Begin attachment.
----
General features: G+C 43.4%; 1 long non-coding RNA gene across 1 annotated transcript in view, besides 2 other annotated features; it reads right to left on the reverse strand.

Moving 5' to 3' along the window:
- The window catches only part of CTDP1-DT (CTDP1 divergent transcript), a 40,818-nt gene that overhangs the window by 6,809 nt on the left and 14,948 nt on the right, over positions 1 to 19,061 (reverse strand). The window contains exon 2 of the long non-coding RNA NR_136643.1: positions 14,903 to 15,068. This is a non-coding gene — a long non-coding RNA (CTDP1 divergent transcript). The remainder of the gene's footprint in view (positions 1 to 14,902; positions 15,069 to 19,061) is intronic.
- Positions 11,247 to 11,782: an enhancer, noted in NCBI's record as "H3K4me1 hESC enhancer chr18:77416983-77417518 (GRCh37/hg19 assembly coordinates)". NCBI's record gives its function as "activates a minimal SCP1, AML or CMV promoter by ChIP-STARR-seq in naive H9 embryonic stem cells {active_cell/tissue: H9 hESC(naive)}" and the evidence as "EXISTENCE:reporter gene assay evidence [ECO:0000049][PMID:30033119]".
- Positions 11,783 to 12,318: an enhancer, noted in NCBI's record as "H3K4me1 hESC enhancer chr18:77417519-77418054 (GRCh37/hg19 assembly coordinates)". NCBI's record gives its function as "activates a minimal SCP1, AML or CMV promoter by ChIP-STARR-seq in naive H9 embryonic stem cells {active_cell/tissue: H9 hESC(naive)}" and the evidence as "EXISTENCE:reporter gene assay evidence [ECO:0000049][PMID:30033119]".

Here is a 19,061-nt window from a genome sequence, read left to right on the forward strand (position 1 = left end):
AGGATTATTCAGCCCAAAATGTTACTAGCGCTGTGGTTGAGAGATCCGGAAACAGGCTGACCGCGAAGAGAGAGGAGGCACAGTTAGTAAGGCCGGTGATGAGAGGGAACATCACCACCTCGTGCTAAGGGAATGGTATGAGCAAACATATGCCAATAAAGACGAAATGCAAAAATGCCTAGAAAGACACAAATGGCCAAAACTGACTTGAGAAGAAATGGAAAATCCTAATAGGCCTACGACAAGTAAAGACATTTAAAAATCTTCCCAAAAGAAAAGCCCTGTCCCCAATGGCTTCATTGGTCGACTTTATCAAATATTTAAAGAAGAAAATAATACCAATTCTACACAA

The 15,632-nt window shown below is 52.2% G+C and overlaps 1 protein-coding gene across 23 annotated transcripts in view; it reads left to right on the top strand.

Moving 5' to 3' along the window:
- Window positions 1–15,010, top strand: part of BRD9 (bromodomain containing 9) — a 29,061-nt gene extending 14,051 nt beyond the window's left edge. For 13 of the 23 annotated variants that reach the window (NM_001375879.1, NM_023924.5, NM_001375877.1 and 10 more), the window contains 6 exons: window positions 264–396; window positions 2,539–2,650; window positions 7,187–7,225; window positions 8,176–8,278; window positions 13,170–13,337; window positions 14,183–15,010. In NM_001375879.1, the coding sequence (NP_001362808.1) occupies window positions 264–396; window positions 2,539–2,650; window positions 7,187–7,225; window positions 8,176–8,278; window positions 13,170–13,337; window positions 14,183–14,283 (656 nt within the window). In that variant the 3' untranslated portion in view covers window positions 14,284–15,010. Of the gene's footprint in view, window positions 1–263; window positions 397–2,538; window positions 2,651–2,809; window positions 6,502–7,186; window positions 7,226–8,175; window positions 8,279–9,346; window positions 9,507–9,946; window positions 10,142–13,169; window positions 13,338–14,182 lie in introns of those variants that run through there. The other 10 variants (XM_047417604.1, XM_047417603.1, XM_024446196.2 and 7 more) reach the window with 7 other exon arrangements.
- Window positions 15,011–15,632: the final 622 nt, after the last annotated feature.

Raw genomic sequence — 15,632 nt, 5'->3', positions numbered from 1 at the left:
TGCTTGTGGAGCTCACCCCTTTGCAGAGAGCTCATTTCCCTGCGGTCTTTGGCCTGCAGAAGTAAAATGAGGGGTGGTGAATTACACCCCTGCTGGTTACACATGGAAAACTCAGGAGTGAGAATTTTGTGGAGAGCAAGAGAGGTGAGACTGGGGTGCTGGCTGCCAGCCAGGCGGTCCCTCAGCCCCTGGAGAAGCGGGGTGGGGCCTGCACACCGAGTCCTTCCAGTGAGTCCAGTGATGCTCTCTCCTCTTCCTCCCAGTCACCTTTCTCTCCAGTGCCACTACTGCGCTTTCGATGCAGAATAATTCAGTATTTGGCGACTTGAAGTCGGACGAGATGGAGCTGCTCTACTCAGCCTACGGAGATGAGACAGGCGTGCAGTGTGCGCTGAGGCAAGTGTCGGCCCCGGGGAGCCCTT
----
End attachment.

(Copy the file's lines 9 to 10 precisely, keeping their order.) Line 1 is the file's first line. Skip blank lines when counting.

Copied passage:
Moving 5' to 3' along the window:
- Window positions 1–15,010, top strand: part of BRD9 (bromodomain containing 9) — a 29,061-nt gene extending 14,051 nt beyond the window's left edge. For 13 of the 23 annotated variants that reach the window (NM_001375879.1, NM_023924.5, NM_001375877.1 and 10 more), the window contains 6 exons: window positions 264–396; window positions 2,539–2,650; window positions 7,187–7,225; window positions 8,176–8,278; window positions 13,170–13,337; window positions 14,183–15,010. In NM_001375879.1, the coding sequence (NP_001362808.1) occupies window positions 264–396; window positions 2,539–2,650; window positions 7,187–7,225; window positions 8,176–8,278; window positions 13,170–13,337; window positions 14,183–14,283 (656 nt within the window). In that variant the 3' untranslated portion in view covers window positions 14,284–15,010. Of the gene's footprint in view, window positions 1–263; window positions 397–2,538; window positions 2,651–2,809; window positions 6,502–7,186; window positions 7,226–8,175; window positions 8,279–9,346; window positions 9,507–9,946; window positions 10,142–13,169; window positions 13,338–14,182 lie in introns of those variants that run through there. The other 10 variants (XM_047417604.1, XM_047417603.1, XM_024446196.2 and 7 more) reach the window with 7 other exon arrangements.